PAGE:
Another possibility: the port tile that lets you swap two units from the board could help avoid costs for the miners. If you place some cheap units, like sheep or certain factories, then you could save £4 altogether when you swap miners in for cheaper units. But that only gives you £16+£4=£20 left over for hex costs, or just under £3 per hex. And it seems unlikely to me (again, without looking at the map tiles) that the player could secure such cheap expansion without significant shipping upgrades.\

Maybe I'm wrong, and it is possible to expand that much so cheaply. In that case, I think the stronger counter is to place your units nearer your opponent, to make sure they can't take all those attractive hexes.


IIRC, all the starting tiles give you an additional 19-21 pounds in value of starting goods assuming the starting market values (and you have enough merchants to convert the goods). Given that plus the OP said the completed contract provided 15 pounds plus a possible 10 pound port (?) makes 7 workers quite plausible.


Yeah, I didn't anticipate contracts that give extra money. Another route to 7 workers in round one could be by way of a contract that gives a free expansion action. But off the top of my head, I don't think many (any?) of those are completable with just two resources (which was the case in Linda's game). I'm also somewhat surprised that there's a two-good contract that gives £15. Maybe that mostly gives money, plus some hops? I'd guess that there are very few such contracts in the game. And recognizing their power in the early game seems like an excellent lesson (at least for me!).

About ports: few are accessible without shipping upgrades in the two-player game, so that £10 bonus would really be something like £6, most likely.

I wonder what others think of my suggestion, that placing workers near your opponent is a good counter to this sort of rapid/cheap expansion. This might be especially important in circumstances similar to what Linda describes: (i) a first round contract that enables quick expansion, (ii) which your opponent can complete, and (iii) where that opponent is the starting player.


Next time around it would be a good idea to start close together. However, it also seems like far from a good idea to take contracts that can't easily be completed and don't play to your clan's strengths just to stop the other guy getting it. Might stop a runaway win, but if hurting yourself is the price there's a decent chance you'd lose anyway.
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Ryan O
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Okay, so curiosity got the better of me. I went looking through the contracts to see which would be especially good for early game expansion. My criteria: contracts that i) require 3 or fewer goods and no more than one meat, and ii) give £8+, a free expansion, or both. Here's what I found:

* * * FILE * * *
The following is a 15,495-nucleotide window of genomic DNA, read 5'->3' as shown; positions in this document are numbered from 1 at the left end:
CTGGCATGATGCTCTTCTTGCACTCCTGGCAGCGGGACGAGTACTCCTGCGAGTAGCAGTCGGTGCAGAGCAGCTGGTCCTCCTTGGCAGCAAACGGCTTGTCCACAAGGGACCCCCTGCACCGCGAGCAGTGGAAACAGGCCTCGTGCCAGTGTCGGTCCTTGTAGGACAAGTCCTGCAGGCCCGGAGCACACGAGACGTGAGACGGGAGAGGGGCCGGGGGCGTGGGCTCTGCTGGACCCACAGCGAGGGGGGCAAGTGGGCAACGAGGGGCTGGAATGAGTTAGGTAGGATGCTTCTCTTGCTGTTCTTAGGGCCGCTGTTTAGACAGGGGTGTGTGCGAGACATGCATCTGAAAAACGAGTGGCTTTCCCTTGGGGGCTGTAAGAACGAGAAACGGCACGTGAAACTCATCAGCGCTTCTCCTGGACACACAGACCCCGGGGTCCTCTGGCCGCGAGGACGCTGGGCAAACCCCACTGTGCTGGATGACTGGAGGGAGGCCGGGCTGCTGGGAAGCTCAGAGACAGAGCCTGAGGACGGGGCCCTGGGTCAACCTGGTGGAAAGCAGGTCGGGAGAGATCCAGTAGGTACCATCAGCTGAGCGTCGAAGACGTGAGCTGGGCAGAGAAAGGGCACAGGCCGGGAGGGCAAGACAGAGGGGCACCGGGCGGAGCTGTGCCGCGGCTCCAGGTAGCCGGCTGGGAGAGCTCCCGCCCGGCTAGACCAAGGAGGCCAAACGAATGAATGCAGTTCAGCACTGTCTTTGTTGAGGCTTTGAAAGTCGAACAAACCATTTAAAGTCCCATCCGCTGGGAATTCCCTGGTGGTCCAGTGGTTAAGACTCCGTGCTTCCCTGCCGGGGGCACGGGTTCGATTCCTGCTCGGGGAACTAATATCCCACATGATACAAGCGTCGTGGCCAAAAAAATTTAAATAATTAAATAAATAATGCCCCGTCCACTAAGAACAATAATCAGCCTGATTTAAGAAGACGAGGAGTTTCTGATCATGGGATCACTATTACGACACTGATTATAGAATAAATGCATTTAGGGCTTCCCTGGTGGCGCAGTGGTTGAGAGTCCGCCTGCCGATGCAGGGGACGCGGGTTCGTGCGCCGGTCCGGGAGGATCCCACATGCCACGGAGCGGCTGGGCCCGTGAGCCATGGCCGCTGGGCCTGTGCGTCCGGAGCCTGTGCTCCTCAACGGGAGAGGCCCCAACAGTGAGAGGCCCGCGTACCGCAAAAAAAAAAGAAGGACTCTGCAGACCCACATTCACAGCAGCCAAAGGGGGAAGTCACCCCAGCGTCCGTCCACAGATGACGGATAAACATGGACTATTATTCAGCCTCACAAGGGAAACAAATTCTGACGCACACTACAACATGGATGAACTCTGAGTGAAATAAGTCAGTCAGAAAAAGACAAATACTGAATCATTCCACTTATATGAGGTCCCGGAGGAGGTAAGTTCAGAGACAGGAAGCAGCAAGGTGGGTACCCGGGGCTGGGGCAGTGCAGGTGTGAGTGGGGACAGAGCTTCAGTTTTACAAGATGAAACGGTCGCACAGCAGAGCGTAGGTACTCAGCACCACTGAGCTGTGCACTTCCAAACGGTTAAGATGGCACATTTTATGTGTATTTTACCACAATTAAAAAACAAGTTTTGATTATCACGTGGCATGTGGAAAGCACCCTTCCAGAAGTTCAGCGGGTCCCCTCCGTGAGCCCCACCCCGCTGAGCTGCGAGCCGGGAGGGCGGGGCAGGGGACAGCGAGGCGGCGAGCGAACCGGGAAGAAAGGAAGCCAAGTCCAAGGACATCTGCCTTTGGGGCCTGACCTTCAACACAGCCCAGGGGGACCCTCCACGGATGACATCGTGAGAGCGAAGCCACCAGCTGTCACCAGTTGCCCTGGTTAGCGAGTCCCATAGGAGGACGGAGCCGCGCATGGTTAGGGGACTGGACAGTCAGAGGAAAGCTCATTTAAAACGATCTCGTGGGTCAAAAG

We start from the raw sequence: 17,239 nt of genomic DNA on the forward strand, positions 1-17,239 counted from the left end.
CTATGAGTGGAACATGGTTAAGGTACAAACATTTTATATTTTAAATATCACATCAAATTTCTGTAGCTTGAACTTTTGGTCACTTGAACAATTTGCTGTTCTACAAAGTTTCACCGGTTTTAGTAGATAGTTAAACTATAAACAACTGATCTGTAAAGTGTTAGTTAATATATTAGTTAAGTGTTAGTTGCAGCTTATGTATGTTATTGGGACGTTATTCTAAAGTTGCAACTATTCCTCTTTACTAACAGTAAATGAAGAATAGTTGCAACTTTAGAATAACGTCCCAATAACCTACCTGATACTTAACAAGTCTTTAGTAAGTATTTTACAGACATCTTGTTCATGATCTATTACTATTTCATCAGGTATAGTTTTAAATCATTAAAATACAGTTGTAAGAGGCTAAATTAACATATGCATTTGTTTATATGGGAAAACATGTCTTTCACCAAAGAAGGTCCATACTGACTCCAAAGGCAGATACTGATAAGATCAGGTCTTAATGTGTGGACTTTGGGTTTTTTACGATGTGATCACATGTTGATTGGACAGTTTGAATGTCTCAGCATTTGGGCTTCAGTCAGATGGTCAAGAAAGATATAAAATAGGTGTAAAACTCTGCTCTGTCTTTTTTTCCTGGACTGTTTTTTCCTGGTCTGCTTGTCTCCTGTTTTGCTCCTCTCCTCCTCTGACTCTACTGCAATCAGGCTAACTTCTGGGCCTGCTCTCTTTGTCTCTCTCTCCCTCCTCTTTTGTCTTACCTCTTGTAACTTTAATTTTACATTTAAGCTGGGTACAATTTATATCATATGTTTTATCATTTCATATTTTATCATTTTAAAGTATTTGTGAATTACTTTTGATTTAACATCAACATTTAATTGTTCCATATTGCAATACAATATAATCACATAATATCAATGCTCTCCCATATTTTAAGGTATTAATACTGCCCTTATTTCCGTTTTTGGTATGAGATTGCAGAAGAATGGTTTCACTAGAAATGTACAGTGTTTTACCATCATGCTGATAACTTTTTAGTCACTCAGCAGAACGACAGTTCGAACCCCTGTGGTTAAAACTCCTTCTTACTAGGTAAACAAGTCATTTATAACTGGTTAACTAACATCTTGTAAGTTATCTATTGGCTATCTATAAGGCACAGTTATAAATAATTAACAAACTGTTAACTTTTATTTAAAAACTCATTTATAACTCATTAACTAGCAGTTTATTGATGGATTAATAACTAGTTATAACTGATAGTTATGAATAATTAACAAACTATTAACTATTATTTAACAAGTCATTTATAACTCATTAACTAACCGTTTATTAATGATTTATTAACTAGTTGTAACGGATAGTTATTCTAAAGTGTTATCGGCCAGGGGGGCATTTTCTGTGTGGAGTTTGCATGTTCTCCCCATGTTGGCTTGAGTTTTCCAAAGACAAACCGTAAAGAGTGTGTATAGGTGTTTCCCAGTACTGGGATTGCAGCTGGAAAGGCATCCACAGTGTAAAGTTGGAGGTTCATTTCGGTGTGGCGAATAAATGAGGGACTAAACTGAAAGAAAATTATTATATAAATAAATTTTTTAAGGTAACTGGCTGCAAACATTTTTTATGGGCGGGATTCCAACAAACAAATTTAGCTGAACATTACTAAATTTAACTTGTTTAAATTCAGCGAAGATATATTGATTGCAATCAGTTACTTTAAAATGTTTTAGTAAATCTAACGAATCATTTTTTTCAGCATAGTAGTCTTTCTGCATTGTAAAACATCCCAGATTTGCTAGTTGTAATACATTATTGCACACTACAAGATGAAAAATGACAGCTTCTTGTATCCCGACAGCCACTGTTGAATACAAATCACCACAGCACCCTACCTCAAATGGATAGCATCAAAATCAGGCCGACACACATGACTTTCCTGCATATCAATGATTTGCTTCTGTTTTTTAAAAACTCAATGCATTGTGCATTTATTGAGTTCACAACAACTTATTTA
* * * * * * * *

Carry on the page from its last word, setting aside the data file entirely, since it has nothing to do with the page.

2 bread ==> 2 cotton + free expansion + £10
1 bread + 1 whisky ==> £15 + 8 hops
2 whisky ==> 2 tobacco + £10 + 1 hop
2 cheese ==> 1 sugarcane + £8 + 5 hops
1 lamb + 1 cheese ==> 2 cotton + £10 + free expansion
1 lamb + 1 yarn ==> 1 tobacco + free expansion + 3 hops
1 yarn + 2 bread ==> 2 sugarcane + free expansion + 3 hops
2 bread + 1 cheese ==> 3 cotton + free expansion + 1 hop
1 bread + 1 cheese + 1 whisky ==> 3 tobacco + 2 upgrades + £10

None of the starting resource tiles give more than one processed good, and each of the two-good contracts above require two processed goods. So extra spending (on top of the money from selling one unprocessed good) is required to complete those, probably £5-6.

From what I can tell, the 2 bread contract looks the best for expansion. If you start with bread, sell an unprocessed good, and buy another bread, you could pay £5–6 to get £10 and a free expansion. That would be huge in the first round, I think.

More importantly: that's one contract out of 50, only 3/9 starting resource tiles give bread, you have to be starting player to be guaranteed that contract, and you need to be Clan Buchanan to get £15 from pulling contracts. So even if you can wrap up the game in round one in part by nabbing that contract---something that's still undecided, I think---that's really unlikely to happen.
 
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Linda Chov
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raddar2213 wrote:
Okay, so curiosity got the better of me. I went looking through the contracts to see which would be especially good for early game expansion. My criteria: contracts that i) require 3 or fewer goods and no more than one meat, and ii) give £8+, a free expansion, or both. Here's what I found:

2 bread ==> 2 cotton + free expansion + £10